The default comparison operator for the CompareValidator control is equality. However, this is programmable through the Operator property. Valid operators are defined by the ValidationCompareOperator enumeration and include Equal, NotEqual, GreaterThan, GreaterThanEqual, LessThan, LessThanEqual, and DataTypeCheck. The DataTypeCheck operator is the only unary operator among them. It is used to determine whether the data in the control identified by the ControlToValidate property is of a certain type. In fact, if you set the ControlToCompare and ValueToCompare properties, they are ignored if the operator type is set to DataTypeCheck. The DataTypeCheck operator uses the value of the Type property as a base for determining the acceptable data type. The Type property is set based on the ValidationDataType enumeration as described in the RangeValidator control previously mentioned.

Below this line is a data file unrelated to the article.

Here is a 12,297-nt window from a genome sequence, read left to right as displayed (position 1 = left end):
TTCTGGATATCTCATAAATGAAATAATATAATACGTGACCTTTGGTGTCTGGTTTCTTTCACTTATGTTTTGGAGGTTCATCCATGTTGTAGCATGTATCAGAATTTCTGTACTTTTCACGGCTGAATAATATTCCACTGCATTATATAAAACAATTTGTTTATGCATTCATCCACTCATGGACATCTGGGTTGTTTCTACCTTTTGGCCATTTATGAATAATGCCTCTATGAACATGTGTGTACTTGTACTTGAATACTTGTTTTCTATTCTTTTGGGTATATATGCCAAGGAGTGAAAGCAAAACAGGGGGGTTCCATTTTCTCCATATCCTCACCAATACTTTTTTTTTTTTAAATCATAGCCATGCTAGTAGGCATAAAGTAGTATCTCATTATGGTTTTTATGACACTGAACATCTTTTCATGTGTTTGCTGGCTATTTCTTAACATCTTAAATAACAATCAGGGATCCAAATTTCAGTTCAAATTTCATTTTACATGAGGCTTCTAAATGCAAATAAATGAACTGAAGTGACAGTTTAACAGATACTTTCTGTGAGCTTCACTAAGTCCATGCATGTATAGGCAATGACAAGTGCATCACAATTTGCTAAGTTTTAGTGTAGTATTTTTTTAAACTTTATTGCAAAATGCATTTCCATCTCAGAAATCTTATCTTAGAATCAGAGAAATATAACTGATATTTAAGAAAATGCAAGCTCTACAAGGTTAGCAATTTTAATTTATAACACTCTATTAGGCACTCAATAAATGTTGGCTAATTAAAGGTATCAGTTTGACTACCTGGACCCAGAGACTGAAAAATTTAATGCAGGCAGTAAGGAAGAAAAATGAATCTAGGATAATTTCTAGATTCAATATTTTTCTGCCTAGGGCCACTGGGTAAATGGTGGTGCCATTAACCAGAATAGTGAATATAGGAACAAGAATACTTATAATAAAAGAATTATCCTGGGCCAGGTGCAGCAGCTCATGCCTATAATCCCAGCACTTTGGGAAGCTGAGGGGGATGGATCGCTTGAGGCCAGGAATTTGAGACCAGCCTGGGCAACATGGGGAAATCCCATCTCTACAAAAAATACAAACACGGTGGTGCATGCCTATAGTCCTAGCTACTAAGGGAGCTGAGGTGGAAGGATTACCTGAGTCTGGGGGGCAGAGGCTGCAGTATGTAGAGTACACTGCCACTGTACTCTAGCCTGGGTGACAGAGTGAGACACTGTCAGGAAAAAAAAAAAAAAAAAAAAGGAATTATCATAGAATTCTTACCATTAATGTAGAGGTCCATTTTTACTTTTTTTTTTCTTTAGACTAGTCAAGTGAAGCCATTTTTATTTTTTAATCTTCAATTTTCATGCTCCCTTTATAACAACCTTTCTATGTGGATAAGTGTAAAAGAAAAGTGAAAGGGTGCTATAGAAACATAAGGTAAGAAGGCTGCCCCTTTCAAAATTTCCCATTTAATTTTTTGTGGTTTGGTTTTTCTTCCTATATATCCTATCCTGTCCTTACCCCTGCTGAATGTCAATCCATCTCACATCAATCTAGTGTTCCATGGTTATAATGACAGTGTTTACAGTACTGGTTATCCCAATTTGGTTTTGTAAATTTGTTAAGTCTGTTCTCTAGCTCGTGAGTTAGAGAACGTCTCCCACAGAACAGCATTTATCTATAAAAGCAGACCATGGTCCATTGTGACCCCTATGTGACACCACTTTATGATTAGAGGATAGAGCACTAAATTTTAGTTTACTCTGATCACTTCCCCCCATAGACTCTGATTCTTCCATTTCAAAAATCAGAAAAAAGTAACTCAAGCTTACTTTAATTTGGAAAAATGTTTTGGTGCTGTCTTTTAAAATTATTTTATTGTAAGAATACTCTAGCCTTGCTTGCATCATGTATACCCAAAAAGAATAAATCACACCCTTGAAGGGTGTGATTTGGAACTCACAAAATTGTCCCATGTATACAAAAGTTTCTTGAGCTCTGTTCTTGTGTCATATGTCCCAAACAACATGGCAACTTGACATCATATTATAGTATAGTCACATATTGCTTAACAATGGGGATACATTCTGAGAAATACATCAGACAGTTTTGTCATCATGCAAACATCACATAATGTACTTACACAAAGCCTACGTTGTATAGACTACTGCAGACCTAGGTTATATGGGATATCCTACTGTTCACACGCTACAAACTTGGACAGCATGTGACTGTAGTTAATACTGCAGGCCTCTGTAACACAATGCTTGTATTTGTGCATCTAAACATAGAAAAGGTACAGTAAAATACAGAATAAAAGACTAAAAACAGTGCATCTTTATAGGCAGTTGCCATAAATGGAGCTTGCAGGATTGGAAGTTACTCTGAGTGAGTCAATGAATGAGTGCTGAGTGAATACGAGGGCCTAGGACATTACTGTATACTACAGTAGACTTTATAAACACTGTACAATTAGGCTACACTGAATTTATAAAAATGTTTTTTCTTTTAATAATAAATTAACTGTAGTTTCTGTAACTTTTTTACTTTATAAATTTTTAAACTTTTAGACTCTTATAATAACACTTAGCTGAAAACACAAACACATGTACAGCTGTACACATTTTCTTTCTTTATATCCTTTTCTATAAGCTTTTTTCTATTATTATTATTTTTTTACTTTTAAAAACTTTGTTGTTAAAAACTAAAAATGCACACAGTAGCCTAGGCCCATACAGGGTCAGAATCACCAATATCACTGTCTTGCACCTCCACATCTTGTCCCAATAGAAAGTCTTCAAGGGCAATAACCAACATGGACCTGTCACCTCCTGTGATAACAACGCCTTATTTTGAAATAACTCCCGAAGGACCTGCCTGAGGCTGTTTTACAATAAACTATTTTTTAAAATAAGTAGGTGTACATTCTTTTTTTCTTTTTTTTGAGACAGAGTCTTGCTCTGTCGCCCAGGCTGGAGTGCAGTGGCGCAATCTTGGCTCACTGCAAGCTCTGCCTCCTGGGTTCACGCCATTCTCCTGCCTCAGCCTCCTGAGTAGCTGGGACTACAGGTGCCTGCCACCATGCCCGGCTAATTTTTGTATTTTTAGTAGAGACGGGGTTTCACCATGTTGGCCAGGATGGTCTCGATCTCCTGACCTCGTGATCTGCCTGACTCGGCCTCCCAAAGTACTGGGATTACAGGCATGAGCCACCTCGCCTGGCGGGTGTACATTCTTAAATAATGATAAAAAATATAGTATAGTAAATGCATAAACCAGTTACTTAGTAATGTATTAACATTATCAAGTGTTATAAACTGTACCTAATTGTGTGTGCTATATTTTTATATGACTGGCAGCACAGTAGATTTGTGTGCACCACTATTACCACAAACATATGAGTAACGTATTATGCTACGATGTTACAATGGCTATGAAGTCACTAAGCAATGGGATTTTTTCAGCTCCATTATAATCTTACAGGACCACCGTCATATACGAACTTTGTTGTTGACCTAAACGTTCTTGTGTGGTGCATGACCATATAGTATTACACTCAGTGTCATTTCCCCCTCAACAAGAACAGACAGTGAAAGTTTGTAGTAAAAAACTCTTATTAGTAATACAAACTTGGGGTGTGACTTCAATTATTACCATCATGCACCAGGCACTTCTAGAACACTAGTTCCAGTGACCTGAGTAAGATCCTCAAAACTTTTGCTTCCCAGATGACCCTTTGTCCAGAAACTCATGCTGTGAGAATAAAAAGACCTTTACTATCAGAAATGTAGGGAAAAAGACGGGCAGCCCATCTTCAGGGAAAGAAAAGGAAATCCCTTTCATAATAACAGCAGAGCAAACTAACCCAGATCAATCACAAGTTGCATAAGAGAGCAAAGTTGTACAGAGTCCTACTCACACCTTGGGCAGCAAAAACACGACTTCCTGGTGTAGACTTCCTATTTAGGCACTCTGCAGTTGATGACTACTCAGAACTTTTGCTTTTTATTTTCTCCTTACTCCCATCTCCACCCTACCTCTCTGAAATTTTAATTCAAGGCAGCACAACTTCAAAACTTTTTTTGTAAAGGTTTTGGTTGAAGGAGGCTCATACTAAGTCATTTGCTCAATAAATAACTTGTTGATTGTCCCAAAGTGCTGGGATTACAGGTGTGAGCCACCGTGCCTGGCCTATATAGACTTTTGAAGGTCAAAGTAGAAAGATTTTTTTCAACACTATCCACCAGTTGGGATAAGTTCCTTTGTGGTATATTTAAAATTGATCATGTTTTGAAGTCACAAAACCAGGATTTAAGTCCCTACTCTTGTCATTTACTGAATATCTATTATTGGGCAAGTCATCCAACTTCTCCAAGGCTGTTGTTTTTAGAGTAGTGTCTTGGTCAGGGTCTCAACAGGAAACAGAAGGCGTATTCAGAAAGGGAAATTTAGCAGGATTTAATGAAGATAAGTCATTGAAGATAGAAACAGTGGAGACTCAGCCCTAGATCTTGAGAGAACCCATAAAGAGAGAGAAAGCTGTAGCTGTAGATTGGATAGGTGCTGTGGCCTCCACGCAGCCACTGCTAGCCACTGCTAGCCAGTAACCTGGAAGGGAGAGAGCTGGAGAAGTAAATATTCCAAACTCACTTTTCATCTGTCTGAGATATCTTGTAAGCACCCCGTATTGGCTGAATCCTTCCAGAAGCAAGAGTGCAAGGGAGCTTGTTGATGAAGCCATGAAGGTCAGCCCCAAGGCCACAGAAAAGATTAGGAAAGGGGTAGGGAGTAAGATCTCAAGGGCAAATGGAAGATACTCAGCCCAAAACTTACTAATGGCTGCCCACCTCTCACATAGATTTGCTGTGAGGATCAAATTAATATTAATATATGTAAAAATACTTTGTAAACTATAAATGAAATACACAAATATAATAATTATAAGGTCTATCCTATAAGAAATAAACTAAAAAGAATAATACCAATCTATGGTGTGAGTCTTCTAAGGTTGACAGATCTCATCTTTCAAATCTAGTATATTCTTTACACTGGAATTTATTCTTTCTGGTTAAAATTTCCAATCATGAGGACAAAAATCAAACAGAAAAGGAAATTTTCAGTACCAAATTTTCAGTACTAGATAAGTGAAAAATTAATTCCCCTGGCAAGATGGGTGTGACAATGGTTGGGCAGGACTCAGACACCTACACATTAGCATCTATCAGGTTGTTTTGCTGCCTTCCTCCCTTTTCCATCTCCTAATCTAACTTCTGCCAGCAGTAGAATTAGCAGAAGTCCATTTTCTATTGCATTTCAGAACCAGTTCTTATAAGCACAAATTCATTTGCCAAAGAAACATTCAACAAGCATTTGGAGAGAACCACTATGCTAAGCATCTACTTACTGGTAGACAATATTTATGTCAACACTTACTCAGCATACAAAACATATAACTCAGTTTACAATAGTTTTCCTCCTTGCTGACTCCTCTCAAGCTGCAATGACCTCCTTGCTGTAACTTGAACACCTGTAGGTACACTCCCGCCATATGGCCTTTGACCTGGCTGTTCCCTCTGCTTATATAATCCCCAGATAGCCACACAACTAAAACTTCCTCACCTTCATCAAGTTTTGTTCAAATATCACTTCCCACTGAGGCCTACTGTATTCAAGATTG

CustomValidator Control: The controls described up to this point generally focuses on validating one or two fields based on specific, bounded parameters. Typical requirements, however, usually fall outside the capabilities of the intrinsic controls. In anticipation of this, the creators of ASP.NET made the CustomValidator control. The CustomValidator control provides you with an opportunity to create custom validation logic for situations requiring complex business rules validation.